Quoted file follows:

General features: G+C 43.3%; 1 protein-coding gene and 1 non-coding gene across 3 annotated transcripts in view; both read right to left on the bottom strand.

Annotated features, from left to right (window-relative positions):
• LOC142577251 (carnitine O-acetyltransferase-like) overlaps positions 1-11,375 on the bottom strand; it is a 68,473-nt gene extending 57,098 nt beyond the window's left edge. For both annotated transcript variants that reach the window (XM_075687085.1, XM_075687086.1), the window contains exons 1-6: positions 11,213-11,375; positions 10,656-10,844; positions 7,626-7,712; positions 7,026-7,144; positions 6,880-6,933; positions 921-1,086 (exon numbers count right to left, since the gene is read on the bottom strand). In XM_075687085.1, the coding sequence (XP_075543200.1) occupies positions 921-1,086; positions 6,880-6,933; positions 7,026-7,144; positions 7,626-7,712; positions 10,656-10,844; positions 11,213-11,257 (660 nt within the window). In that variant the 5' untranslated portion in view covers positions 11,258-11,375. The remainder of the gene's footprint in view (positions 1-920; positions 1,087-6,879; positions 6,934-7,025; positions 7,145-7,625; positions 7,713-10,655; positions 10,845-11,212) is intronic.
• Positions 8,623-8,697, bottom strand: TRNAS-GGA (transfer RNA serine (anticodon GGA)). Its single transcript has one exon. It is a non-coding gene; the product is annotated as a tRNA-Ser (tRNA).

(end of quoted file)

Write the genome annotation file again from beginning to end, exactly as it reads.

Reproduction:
General features: G+C 43.3%; 1 protein-coding gene and 1 non-coding gene across 3 annotated transcripts in view; both read right to left on the bottom strand.

Annotated features, from left to right (window-relative positions):
• LOC142577251 (carnitine O-acetyltransferase-like) overlaps positions 1-11,375 on the bottom strand; it is a 68,473-nt gene extending 57,098 nt beyond the window's left edge. For both annotated transcript variants that reach the window (XM_075687085.1, XM_075687086.1), the window contains exons 1-6: positions 11,213-11,375; positions 10,656-10,844; positions 7,626-7,712; positions 7,026-7,144; positions 6,880-6,933; positions 921-1,086 (exon numbers count right to left, since the gene is read on the bottom strand). In XM_075687085.1, the coding sequence (XP_075543200.1) occupies positions 921-1,086; positions 6,880-6,933; positions 7,026-7,144; positions 7,626-7,712; positions 10,656-10,844; positions 11,213-11,257 (660 nt within the window). In that variant the 5' untranslated portion in view covers positions 11,258-11,375. The remainder of the gene's footprint in view (positions 1-920; positions 1,087-6,879; positions 6,934-7,025; positions 7,145-7,625; positions 7,713-10,655; positions 10,845-11,212) is intronic.
• Positions 8,623-8,697, bottom strand: TRNAS-GGA (transfer RNA serine (anticodon GGA)). Its single transcript has one exon. It is a non-coding gene; the product is annotated as a tRNA-Ser (tRNA).